08. Re-animator08. Re-animator (1985) [dir. Stuart Gordon]
You know what. This film has always been in my arsenal and I didn’t even have the time to prioritize watching it. A crazy doctor who wants to make dead people live. It feels like a zombie film, but it’s not. The eighties are full of gems and this one probably nails it along with the Creepshow and Night of the Living Dead franchise.

09 The King Of Kong A Fistful of Quarters09. The King Of Kong: A Fistful of Quarters (2007) [dir. Seth Gordon]
A very geek film that fits well with the masses. Some may say that the concept itself is quite stupid. I mean who would want to fight and have the highest score for a very old video game? It’s like not moving on with your first love that you’ve decided not to raise a family because she left you a long time ago and you are still waiting for her to come back. Going back, this is a great nostalgia for the kids of the eighties who grew up with these games. And a likely add is that we are here on the sidelines laughing at their so-called achievements in life.

10 Tetsuo The Iron Man10. Tetsuo: The Iron Man (1989) [dir. Shin’ya Tsukamoto]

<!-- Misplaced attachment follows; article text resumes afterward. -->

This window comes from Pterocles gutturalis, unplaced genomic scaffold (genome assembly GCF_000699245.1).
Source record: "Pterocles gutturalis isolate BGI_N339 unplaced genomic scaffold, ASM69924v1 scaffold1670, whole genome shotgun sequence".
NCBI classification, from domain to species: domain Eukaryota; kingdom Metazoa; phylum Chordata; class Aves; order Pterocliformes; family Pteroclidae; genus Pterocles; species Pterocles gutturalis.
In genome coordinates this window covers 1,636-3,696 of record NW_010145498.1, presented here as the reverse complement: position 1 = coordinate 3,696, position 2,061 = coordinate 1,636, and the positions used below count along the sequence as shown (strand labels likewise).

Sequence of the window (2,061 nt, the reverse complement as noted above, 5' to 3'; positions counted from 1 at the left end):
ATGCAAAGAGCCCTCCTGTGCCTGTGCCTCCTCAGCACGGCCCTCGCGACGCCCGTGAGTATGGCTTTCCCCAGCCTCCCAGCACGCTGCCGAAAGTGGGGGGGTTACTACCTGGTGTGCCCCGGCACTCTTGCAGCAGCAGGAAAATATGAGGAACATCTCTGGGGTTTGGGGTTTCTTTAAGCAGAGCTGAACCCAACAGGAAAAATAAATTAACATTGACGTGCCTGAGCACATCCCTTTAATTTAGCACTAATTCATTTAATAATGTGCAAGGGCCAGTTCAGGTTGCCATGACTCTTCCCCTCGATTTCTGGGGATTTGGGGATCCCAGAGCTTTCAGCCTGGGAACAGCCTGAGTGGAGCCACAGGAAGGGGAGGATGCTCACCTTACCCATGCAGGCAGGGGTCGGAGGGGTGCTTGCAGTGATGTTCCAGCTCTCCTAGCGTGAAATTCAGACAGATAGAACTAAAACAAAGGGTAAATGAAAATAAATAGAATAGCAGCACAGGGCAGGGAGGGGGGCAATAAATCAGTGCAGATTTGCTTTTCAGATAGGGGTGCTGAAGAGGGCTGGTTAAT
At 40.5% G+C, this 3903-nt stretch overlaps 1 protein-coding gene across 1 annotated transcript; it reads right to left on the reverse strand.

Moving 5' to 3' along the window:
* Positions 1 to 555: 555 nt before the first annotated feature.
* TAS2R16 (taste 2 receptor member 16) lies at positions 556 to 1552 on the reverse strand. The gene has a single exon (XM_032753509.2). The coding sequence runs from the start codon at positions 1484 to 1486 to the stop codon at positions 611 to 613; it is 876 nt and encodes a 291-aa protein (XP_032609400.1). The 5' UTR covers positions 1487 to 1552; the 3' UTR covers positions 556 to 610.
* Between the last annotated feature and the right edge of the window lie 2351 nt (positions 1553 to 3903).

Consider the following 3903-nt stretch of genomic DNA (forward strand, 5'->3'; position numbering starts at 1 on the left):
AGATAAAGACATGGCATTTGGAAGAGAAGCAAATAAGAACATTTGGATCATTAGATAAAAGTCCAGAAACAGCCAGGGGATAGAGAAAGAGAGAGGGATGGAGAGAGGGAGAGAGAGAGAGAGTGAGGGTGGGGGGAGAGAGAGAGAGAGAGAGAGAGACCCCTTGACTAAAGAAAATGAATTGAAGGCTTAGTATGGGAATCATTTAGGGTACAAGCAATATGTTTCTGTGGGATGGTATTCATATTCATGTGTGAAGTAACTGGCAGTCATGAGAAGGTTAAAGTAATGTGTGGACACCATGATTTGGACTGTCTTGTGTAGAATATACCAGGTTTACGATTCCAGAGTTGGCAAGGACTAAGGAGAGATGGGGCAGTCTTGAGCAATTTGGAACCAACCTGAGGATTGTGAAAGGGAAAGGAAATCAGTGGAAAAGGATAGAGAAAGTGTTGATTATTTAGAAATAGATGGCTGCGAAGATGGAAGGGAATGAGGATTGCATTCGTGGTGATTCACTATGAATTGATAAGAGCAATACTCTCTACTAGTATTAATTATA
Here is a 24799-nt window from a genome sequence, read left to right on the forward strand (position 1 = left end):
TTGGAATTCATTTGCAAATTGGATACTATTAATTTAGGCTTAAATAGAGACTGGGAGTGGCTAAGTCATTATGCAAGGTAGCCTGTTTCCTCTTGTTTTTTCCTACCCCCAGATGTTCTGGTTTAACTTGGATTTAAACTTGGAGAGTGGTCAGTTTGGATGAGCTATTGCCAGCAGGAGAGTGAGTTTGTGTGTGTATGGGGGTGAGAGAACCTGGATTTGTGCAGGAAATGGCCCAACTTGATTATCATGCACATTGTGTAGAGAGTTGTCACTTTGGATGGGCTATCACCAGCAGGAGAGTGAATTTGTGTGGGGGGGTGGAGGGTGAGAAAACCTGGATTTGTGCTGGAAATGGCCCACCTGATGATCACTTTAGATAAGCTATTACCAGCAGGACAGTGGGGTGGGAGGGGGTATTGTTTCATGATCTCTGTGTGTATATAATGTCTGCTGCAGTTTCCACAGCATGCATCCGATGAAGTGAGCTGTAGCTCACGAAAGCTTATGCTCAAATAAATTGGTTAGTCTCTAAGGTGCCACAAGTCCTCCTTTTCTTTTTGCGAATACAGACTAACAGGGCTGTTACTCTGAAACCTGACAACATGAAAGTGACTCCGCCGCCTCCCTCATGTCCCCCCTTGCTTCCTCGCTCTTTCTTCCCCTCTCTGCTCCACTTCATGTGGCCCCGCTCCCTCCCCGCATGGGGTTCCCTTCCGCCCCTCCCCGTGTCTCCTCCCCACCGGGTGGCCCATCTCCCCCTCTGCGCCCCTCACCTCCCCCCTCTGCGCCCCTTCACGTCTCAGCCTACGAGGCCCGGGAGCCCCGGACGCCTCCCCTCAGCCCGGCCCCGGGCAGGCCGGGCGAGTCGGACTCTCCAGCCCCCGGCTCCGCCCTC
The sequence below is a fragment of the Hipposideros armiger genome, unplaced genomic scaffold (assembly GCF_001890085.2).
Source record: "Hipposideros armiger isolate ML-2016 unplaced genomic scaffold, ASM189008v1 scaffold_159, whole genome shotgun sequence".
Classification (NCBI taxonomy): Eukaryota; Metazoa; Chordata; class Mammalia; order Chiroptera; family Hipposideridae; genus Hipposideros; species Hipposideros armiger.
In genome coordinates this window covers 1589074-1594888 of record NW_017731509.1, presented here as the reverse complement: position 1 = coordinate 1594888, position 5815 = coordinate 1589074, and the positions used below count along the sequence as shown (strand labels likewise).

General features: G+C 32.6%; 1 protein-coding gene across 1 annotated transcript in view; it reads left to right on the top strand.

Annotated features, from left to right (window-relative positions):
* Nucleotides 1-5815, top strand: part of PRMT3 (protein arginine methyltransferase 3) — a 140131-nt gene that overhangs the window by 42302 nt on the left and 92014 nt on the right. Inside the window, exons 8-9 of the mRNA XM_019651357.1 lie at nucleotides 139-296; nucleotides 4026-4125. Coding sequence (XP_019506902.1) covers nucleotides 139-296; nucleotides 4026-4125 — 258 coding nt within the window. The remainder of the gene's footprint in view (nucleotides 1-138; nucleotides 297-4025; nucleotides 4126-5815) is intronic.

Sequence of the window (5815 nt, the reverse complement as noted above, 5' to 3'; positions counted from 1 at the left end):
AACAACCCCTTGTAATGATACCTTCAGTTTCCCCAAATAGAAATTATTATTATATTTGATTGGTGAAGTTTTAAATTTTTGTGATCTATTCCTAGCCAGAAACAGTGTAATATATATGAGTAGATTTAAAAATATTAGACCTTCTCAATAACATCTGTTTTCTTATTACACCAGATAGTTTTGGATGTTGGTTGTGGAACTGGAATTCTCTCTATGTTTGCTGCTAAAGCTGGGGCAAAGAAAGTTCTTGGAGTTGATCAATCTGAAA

What the fuck? A man inserting a rod of metal in his calf. This is so sold in many levels.

11 The Good Son11. The Good Son (1993) [dir. Joseph Ruben]
A definite amusement if you want to see a young Elijah Wood and a young Macaulay Culkin. The concept itself is probably taboo in some countries. And what a sarcastic title.

12. Turn Me On, Dammit!12. Turn Me On, Dammit! (2011) [dir. Jannicke Systad Jacobsen]
A perfect title for its appropriate movie. That is all.

13. Timecrimes13. Timecrimes (2007) [dir. Nacho Vigalondo]
Such a joyous technique on the concept of time-travel. This film says much that you don’t need the greatest CGI creation to tell an interesting and mind-blowing story. Funny thing is, you don’t need a great mind to understand what is happening. Now, that is how you tell the story to the audience.

14. Chasing Amy14. Chasing Amy (1997) [dir. Kevin Smith]
Kevin Smith is not loved much by critics. I don’t care. It took years for me to look for an appropriate copy and it was all worth it. A Smith love story is not really your ordinary romance film. Filled with near to impossible instances, I don’t mind. As long as I can see comics and how their story unfolds, it was enough for this viewer.